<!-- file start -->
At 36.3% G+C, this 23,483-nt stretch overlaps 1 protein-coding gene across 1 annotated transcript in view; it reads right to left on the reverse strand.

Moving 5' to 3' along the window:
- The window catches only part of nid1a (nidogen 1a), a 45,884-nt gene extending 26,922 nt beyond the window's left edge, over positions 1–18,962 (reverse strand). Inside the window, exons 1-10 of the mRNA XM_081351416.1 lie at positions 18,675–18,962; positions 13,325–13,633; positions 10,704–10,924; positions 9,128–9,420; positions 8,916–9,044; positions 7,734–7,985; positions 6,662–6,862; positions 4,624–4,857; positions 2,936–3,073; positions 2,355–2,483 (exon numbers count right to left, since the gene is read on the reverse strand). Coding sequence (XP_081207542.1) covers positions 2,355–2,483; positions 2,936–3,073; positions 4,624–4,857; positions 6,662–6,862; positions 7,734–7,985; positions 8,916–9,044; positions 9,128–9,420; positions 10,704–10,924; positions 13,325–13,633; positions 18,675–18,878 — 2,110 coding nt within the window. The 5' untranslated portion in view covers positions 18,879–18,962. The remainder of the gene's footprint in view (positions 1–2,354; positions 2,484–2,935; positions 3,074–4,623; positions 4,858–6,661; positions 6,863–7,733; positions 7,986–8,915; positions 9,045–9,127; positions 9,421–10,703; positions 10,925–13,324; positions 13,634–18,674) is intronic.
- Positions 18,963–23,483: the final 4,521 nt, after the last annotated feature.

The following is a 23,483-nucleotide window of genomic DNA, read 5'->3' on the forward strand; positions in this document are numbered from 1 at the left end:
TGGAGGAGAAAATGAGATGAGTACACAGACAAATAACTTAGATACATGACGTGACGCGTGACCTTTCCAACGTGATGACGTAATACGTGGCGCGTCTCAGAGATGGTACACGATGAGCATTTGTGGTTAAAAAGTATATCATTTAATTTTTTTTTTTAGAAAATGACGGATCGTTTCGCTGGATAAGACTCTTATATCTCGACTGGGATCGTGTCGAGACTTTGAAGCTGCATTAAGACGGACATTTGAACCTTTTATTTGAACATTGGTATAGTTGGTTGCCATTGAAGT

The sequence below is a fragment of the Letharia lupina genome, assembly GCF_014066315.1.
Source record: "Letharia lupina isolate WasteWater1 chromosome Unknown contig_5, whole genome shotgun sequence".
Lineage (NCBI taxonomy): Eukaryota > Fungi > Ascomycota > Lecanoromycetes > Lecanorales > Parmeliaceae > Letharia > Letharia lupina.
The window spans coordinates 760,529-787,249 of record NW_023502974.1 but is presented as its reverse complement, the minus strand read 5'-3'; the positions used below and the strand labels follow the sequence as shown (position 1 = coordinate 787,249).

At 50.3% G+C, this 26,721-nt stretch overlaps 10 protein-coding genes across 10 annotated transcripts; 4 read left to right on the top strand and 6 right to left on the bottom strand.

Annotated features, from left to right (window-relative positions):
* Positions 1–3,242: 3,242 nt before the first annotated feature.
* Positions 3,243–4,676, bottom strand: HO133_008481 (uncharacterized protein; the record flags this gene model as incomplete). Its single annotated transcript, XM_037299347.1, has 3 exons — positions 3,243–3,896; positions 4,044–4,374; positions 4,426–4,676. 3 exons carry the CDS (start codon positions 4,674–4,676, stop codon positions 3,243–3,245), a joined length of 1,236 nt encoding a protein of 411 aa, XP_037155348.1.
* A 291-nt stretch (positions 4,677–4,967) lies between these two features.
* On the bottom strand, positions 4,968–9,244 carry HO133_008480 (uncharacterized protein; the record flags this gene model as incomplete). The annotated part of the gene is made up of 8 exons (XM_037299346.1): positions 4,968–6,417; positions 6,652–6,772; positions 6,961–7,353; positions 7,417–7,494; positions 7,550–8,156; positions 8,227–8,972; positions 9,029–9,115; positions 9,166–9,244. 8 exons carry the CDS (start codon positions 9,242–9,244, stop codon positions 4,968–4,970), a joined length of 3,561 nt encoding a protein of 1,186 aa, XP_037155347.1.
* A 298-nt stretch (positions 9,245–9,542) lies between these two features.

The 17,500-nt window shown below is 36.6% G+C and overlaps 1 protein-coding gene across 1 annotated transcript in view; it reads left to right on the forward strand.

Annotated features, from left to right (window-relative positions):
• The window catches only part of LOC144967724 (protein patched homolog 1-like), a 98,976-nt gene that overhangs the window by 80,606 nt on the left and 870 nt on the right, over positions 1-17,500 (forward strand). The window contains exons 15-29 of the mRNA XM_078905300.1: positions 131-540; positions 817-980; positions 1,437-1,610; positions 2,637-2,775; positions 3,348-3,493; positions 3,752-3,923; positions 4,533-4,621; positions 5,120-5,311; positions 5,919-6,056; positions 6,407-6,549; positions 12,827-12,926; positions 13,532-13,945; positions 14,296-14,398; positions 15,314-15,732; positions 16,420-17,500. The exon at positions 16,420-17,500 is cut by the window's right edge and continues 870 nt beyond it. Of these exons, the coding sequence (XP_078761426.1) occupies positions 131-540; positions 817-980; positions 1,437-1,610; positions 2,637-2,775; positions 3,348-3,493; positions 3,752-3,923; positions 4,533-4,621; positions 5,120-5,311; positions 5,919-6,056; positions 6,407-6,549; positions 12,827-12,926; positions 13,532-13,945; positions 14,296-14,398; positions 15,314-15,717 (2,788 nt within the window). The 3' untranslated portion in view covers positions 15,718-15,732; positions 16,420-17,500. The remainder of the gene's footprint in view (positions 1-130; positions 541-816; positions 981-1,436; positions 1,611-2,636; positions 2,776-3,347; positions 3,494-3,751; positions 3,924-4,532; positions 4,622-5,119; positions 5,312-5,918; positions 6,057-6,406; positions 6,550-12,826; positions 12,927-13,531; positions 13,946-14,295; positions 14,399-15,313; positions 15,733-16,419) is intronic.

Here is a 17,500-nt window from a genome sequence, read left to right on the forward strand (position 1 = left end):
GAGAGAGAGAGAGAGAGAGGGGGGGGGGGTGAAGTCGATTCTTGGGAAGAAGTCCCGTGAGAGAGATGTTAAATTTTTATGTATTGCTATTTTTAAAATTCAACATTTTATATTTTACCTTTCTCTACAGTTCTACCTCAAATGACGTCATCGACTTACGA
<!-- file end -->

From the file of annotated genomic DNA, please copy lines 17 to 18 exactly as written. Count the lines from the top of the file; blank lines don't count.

* A 298-nt stretch (positions 9,245–9,542) lies between these two features.

The 17,500-nt window shown below is 36.6% G+C and overlaps 1 protein-coding gene across 1 annotated transcript in view; it reads left to right on the forward strand.